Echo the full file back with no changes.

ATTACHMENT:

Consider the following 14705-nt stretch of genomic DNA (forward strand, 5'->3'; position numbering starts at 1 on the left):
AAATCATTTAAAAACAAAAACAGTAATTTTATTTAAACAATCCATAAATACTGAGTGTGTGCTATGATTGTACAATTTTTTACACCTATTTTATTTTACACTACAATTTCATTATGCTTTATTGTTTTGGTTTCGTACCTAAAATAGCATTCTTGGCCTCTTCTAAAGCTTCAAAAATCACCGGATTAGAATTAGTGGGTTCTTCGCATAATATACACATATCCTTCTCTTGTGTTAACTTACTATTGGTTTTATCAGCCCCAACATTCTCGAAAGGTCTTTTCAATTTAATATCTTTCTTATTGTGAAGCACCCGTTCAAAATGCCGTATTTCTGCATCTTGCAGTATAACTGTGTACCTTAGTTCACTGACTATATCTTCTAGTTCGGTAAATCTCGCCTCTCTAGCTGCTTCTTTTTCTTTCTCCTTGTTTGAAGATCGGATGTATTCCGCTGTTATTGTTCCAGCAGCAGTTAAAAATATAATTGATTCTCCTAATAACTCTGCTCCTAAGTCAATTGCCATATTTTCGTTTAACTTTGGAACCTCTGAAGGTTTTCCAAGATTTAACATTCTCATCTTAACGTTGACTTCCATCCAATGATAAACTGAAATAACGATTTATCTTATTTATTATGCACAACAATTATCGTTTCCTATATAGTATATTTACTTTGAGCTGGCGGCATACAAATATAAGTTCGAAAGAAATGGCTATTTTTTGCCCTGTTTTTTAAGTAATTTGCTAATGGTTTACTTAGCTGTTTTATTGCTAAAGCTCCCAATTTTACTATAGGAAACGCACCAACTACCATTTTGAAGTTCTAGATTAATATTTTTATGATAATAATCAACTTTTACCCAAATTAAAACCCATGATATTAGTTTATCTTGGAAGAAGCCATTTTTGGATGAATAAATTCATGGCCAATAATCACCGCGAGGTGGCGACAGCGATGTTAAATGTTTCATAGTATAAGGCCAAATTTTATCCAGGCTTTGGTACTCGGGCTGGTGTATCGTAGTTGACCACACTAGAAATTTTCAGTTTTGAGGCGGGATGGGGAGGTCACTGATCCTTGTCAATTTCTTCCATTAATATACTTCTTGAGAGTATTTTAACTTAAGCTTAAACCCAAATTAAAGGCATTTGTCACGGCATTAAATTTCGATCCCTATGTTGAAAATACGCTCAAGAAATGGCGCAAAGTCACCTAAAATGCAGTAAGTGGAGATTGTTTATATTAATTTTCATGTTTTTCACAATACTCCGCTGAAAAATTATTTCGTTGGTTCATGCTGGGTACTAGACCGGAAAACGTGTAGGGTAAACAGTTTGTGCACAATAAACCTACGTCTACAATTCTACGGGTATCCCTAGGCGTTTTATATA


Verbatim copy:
Consider the following 14705-nt stretch of genomic DNA (forward strand, 5'->3'; position numbering starts at 1 on the left):
AAATCATTTAAAAACAAAAACAGTAATTTTATTTAAACAATCCATAAATACTGAGTGTGTGCTATGATTGTACAATTTTTTACACCTATTTTATTTTACACTACAATTTCATTATGCTTTATTGTTTTGGTTTCGTACCTAAAATAGCATTCTTGGCCTCTTCTAAAGCTTCAAAAATCACCGGATTAGAATTAGTGGGTTCTTCGCATAATATACACATATCCTTCTCTTGTGTTAACTTACTATTGGTTTTATCAGCCCCAACATTCTCGAAAGGTCTTTTCAATTTAATATCTTTCTTATTGTGAAGCACCCGTTCAAAATGCCGTATTTCTGCATCTTGCAGTATAACTGTGTACCTTAGTTCACTGACTATATCTTCTAGTTCGGTAAATCTCGCCTCTCTAGCTGCTTCTTTTTCTTTCTCCTTGTTTGAAGATCGGATGTATTCCGCTGTTATTGTTCCAGCAGCAGTTAAAAATATAATTGATTCTCCTAATAACTCTGCTCCTAAGTCAATTGCCATATTTTCGTTTAACTTTGGAACCTCTGAAGGTTTTCCAAGATTTAACATTCTCATCTTAACGTTGACTTCCATCCAATGATAAACTGAAATAACGATTTATCTTATTTATTATGCACAACAATTATCGTTTCCTATATAGTATATTTACTTTGAGCTGGCGGCATACAAATATAAGTTCGAAAGAAATGGCTATTTTTTGCCCTGTTTTTTAAGTAATTTGCTAATGGTTTACTTAGCTGTTTTATTGCTAAAGCTCCCAATTTTACTATAGGAAACGCACCAACTACCATTTTGAAGTTCTAGATTAATATTTTTATGATAATAATCAACTTTTACCCAAATTAAAACCCATGATATTAGTTTATCTTGGAAGAAGCCATTTTTGGATGAATAAATTCATGGCCAATAATCACCGCGAGGTGGCGACAGCGATGTTAAATGTTTCATAGTATAAGGCCAAATTTTATCCAGGCTTTGGTACTCGGGCTGGTGTATCGTAGTTGACCACACTAGAAATTTTCAGTTTTGAGGCGGGATGGGGAGGTCACTGATCCTTGTCAATTTCTTCCATTAATATACTTCTTGAGAGTATTTTAACTTAAGCTTAAACCCAAATTAAAGGCATTTGTCACGGCATTAAATTTCGATCCCTATGTTGAAAATACGCTCAAGAAATGGCGCAAAGTCACCTAAAATGCAGTAAGTGGAGATTGTTTATATTAATTTTCATGTTTTTCACAATACTCCGCTGAAAAATTATTTCGTTGGTTCATGCTGGGTACTAGACCGGAAAACGTGTAGGGTAAACAGTTTGTGCACAATAAACCTACGTCTACAATTCTACGGGTATCCCTAGGCGTTTTATATA